• I'm not from a musical background. The interval between the 5th and the 6th, in the major scale, is a whole tone. In the minor scale, it is a half tone. If I'm refering to the major scale, then I'm adding a flattened 6th. If I'm refering to the minor scale (which 6th is already flattened), i'd add a 6th. That's how I see it, sorry if I don't have the same notation as you =( Mar 9, 2015 at 21:24
• I recently learned that in jazz, the base interval is seen as being from the major scale regardless of the triad. Contrast with classical chord naming where the triad name implies all the unaltered intervals above it. So A Cb E G# is Am(nat. 7) in jazz and Am(#7) in classical. Point being chord naming is far from standardized. Mar 10, 2015 at 17:17
• @ToddWilcox - in A major, 3 is C#. Flatten that for minor, and it is C natural. Cb is equivalent to B. The chord should be A,C,E,G# to make what is known as A minor, major 7th. Default is, as you say, the major scale notes.
– Tim
Mar 10, 2015 at 17:54

Shevliaskovic and Tim are both right I just want to point something very important about how chords work in general. Because we build chords in thirds and we consider triads (3 note chords) to be the basic unit of a chord, the more notes you have the more triads you can break them into.

For example the E♭Maj7 is spelled:

```E♭ G  B♭ D
```

We can make two different basic triads out of this which are:

• E♭ major (E♭, G, B♭)
• G minor (G, B♭, D)

These both are the basic building block of the you noted the chords (Gm(add♭13) and E♭Maj7) can be considered when naming a chord. Depending on what key you are in, where you are going, and where you are coming from one name will make more sense then the other.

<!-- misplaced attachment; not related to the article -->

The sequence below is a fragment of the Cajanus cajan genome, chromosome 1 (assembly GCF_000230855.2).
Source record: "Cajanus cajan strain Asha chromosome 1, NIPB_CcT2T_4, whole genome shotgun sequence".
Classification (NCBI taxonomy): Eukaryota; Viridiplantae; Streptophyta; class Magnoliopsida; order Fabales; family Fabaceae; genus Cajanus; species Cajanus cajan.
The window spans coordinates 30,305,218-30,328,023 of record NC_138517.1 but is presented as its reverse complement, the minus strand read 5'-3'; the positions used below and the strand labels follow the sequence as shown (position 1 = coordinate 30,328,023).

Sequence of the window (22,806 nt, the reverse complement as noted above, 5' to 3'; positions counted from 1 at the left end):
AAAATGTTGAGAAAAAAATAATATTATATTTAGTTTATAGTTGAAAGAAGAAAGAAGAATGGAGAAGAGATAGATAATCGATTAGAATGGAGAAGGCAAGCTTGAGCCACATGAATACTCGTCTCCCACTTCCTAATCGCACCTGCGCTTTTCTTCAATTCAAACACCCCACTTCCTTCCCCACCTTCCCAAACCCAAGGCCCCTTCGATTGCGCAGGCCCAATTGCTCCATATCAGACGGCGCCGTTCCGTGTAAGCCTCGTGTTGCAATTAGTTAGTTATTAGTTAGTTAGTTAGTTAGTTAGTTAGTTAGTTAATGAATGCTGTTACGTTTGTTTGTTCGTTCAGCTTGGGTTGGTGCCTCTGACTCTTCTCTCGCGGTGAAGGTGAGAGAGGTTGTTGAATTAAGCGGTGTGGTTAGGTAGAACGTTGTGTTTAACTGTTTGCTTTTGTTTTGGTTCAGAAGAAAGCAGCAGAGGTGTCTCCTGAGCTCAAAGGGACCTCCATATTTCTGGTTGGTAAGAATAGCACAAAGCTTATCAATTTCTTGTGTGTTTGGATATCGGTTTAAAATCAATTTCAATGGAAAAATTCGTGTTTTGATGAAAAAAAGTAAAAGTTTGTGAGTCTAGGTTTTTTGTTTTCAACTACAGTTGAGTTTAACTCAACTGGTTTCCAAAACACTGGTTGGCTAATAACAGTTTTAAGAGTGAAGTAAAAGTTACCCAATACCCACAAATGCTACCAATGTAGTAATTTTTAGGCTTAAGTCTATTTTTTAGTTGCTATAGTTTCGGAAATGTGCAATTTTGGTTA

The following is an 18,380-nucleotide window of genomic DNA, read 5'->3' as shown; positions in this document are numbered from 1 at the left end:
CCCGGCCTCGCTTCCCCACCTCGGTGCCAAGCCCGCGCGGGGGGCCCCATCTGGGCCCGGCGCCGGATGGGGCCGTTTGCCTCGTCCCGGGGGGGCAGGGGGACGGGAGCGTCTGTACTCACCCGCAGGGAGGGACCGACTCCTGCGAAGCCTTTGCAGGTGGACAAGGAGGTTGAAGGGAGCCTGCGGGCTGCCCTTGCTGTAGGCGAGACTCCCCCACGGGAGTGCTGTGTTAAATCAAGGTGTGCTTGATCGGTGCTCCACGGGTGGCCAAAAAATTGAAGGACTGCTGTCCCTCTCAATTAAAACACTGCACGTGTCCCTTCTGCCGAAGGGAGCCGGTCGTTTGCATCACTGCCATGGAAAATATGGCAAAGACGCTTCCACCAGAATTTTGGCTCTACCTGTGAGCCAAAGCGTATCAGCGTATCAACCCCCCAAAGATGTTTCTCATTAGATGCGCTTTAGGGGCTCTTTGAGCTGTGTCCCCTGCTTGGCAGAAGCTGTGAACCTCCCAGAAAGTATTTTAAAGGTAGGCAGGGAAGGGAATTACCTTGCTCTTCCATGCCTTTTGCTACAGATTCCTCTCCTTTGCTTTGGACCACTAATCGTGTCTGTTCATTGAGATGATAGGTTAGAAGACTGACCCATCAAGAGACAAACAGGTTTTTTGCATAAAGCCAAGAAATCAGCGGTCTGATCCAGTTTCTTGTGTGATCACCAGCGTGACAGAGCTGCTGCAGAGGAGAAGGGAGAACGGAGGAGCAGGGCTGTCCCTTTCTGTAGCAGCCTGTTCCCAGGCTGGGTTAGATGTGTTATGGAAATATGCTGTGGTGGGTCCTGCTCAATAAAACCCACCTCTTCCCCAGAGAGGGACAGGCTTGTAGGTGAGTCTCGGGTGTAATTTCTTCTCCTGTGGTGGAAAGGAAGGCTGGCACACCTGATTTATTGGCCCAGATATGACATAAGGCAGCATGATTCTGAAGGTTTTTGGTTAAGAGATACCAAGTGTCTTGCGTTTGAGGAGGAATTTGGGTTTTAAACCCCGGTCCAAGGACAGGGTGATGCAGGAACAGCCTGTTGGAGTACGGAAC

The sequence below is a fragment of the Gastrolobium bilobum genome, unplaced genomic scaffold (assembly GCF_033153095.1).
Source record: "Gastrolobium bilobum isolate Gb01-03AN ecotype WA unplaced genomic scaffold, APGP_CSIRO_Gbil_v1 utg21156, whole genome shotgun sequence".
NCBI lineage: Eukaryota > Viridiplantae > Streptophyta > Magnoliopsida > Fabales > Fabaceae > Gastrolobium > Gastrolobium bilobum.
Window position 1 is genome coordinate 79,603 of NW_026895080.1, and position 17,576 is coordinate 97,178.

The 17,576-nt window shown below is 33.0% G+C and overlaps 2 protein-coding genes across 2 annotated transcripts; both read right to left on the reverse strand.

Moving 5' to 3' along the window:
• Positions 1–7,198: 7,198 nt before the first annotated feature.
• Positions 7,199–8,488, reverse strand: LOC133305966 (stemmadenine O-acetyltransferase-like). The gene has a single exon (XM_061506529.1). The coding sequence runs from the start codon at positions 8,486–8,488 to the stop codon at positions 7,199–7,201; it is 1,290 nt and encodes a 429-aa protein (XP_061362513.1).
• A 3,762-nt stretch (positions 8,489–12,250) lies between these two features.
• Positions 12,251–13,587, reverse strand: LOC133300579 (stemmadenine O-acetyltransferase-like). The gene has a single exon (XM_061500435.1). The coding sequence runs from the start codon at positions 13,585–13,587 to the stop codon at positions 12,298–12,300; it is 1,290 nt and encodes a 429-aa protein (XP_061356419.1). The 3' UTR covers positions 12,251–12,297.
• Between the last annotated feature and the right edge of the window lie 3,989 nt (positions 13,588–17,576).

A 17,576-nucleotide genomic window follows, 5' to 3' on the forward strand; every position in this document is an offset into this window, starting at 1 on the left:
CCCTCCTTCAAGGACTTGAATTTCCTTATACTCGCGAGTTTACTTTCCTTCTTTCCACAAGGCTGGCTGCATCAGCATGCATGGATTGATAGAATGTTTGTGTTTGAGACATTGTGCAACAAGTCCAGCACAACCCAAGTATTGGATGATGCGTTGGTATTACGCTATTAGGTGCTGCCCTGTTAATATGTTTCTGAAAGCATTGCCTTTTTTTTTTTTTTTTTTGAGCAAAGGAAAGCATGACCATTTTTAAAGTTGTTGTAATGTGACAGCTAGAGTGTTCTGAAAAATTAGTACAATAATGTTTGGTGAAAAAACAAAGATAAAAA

As a result of the added tone you can see that both a major and minor triad can be derived and the resulting chord will reflect that whether you call it a major chord or a minor chord. As your chord get bigger in general you add "color" to the sound and the resulting sound is a combination of the sounds not just one or the other.

Another good example of this is the dominant 7th which build off C is:

```C  E  G  B♭
```

We can make two different basic triads out of this which are:

• C major (C, E, G)
• E diminished (E, G, B♭)

In this chord we don't just want the typical major chord, we want the dissonance that diminished chord brings, but at the same time we want to be more stable which is found in the major chord. So the chord quality blend in a way we take advantage of.

Yes. Some said it depends on how you arrange the notes. Wrong. It depends on which note you have in the bass. Play a low C with your left hand and you will hear C6. Play a A and you will hear Amin7, no matter how you arrange notes in your right hand

• Theorizing here: what if I invert the chord so I get the 5th as the bass? Mar 11, 2015 at 15:23
• Then you hear C6/G or Am7/G, depending on context Mar 11, 2015 at 15:46
• Pedro - this is exactly what @Shevliaskovic said. Mar 11, 2015 at 16:21
• `It depends on which note you have in the bass` = `It depends on how you arrange the notes in a chord.` Mar 11, 2015 at 21:25